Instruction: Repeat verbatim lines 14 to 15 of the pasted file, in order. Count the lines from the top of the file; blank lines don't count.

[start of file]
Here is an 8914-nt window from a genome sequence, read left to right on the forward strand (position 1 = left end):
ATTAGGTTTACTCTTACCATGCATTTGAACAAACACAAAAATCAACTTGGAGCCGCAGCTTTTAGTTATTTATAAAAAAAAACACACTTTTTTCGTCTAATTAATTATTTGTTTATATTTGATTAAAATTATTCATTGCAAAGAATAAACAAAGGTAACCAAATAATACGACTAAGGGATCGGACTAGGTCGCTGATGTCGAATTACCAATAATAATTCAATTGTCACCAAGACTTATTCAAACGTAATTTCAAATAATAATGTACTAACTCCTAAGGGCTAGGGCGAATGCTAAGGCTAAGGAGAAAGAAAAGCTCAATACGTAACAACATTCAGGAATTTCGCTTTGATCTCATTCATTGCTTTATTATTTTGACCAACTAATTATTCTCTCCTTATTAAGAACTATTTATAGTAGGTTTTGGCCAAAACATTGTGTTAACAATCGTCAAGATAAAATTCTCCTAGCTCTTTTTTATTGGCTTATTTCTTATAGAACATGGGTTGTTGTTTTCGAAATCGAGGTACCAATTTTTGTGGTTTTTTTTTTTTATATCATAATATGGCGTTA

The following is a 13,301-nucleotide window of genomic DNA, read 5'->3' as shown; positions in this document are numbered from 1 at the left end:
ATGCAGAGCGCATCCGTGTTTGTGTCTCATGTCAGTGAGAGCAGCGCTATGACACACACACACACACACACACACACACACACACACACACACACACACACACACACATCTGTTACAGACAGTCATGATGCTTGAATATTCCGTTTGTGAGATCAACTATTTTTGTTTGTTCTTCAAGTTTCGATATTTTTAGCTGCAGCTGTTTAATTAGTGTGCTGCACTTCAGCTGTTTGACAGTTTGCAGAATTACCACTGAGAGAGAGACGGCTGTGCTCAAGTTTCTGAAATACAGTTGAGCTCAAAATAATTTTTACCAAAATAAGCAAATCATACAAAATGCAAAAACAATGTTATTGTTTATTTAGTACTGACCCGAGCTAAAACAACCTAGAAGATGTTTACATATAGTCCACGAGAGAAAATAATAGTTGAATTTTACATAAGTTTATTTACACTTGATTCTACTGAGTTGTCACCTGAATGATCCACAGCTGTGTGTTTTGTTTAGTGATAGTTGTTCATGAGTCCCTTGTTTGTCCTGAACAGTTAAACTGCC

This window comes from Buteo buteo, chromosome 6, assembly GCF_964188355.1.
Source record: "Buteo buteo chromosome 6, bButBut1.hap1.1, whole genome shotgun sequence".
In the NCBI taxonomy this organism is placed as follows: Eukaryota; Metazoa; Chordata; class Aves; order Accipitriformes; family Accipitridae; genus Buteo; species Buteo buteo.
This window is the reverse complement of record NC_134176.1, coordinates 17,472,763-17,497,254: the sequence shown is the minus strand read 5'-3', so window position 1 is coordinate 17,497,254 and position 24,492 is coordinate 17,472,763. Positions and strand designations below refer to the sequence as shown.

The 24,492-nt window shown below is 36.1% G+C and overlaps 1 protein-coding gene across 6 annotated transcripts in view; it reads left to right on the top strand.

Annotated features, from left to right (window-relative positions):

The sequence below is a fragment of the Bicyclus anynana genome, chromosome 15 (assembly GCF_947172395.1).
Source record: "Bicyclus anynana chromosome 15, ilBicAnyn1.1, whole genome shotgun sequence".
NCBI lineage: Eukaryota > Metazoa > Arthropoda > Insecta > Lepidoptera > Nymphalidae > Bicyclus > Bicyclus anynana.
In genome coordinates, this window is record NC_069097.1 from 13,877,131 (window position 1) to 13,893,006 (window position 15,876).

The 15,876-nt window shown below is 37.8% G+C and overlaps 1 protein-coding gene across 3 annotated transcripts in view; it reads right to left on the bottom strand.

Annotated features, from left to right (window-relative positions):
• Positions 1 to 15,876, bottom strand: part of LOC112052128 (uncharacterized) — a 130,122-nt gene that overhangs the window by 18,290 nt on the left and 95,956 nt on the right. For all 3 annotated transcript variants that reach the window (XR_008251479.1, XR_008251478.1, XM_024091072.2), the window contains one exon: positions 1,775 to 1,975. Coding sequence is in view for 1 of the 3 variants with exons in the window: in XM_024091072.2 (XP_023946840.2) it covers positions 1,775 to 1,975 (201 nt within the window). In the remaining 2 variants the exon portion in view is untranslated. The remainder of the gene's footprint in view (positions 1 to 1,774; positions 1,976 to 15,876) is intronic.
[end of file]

In genome coordinates, this window is record NC_069097.1 from 13,877,131 (window position 1) to 13,893,006 (window position 15,876).

The 15,876-nt window shown below is 37.8% G+C and overlaps 1 protein-coding gene across 3 annotated transcripts in view; it reads right to left on the bottom strand.